Today my Facebook account was hacked. Messages were sent to 42 of my friends, with a random subject and contents of the form:
hi! <recipient's first name>! <link>
All of the messages were shown as sent via Facebook Mobile, which, to my knowledge, I have never used.
I did several things:
- I posted on my Facebook wall advising people not to open these messages.
- I reported the intrusion to Facebook.
- I changed my Facebook password.
- Replied manually to every message sent warning people not to click on the links.
Below is the reply from Facebook. I've not replied yet, but it's frustrating that Facebook have not listened to a word I've said.
Subject: Re: Messages or Posts Were Sent From My Account, and I Didn't Send Them Hi, We have detected suspicious activity on your Facebook account and have reset your password as a security precaution.
Er... I told you about it. You're replying to an e-mail which I sent you about it. Detected my arse.
It is possible that malicious software was downloaded to your computer or that your password was stolen by a phishing website designed to look like Facebook. Please carefully follow the steps provided: 1. Run Anti-Virus Software: If your computer has been infected with a virus or with malware, you will need to run anti-virus software to remove these harmful programs and keep your information secure. For Microsoft http://www.microsoft.com/protect/viruses/xp/av.mspx http://www.microsoft.com/protect/computer/viruses/default.mspx For Apple http://support.apple.com/kb/HT1222
As I told you in my e-mail, I run Linux and it is up-to-date.
2. Reset Password: From the Account Settings page, you will need to create a new password. Be sure that you use a complex string of numbers, letters, and punctuation marks that is at least six characters in length. It should also be different from other passwords you use elsewhere on the internet. Here is your new login information: <redacted>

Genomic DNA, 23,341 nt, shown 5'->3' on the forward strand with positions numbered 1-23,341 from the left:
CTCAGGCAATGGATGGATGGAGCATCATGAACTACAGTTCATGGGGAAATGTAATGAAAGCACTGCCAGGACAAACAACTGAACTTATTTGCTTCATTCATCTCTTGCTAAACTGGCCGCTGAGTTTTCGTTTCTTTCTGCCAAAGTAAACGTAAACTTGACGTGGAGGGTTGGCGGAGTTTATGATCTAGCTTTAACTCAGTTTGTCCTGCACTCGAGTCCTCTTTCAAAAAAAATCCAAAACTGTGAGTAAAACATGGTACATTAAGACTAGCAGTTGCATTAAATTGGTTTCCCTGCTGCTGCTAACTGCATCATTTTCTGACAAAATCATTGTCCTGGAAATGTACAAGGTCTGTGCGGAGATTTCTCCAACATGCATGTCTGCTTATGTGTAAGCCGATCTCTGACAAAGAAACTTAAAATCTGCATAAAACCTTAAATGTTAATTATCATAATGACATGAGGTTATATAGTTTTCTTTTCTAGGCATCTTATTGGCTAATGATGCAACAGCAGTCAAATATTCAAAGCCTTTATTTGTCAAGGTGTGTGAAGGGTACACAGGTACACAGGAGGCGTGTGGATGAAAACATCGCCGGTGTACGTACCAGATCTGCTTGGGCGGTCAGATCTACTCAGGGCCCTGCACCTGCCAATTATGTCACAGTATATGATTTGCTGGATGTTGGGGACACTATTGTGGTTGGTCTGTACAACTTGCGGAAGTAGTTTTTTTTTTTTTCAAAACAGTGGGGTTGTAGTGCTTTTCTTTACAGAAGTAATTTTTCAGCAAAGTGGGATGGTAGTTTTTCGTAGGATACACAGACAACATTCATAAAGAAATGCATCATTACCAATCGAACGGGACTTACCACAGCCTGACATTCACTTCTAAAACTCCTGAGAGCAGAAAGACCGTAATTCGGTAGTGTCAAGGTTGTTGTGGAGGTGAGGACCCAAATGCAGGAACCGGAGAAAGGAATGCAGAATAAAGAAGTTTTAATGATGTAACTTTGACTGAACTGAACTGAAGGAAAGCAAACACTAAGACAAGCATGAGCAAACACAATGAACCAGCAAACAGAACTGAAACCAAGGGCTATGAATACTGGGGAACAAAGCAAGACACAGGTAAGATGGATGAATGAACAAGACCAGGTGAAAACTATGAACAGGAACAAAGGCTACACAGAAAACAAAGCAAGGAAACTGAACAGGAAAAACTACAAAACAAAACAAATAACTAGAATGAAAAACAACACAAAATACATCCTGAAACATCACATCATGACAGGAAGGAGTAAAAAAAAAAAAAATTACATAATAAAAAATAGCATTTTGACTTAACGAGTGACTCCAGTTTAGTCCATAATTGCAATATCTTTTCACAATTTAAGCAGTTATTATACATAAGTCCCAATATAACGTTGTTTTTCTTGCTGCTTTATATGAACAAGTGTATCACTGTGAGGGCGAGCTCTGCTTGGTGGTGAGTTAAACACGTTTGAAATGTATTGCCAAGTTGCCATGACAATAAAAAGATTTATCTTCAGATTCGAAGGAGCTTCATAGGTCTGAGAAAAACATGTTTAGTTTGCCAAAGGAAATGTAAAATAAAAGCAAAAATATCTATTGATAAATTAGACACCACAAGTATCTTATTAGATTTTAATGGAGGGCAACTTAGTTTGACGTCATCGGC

As I told you in my e-mail, I have already changed my password. Changing it again and sending it to me in cleartext e-mail is actually making the security of my account worse.
3. Secure Email: Make sure that any email addresses associated with your account are secure, since anyone who can read your email can probably also access your Facebook account. If you believe someone has accessed one of your email accounts, you should change its password.
As I told you in my e-mail, I don't believe anyone has access to my e-mail.
4. Never Click Suspicious Links: It is possible that your friends could unknowingly send spam, viruses, or malware through Facebook if their accounts are infected. Do not click this material and do not run any .exe files on your computer without knowing what they are. Also, be sure to use the most current version of your browser as they contain important security warnings and protection features.
As I said in my e-mail, my operating system is Linux and it is up-to-date. I cannot run any .exe files without serious difficult. In practical terms, it is very unlikely to have been compromised.
5. Log in at Facebook.com: Make sure that when you access the site, you always log in from a legitimate Facebook page with the facebook.com domain. If something looks or feels suspicious, go directly to www.facebook.com to log in.
Please. If I want to visit Facebook I select it from the AwesomeBar. I don't even receive e-mails from Facebook any more because I've disabled them, so I'd spot a phishing attack a mile off.
6. Learn More: Please visit the following page for further information about Facebook security and information on reporting material http://www.facebook.com/security
Finally, if this did not resolve your issue, please revisit the Help Center to select the appropriate contact form and submit a new inquiry: http://www.facebook.com/help/?ref=pf
So that you can ignore what I say all over again?
Thanks, The Facebook Team
Thanks for nothing.
These e-mails include random links, and it's probably that the nature of the attack could be uncovered by finding out more about what these links contain. It seems very probable that the page you would see will try in some way to continue the attack. That is the definition of a worm: an attack that propagates itself over the network. I tried downloading the contents of a link with wget. It timed out.
Worms are not unknown on Facebook. As always, think very carefully before clicking on untrusted links, installing untrusted apps, and check carefully that the site you are entering your credentials into is the one you expect.
My thanks to Sammy and Marit for alerting me to the attack.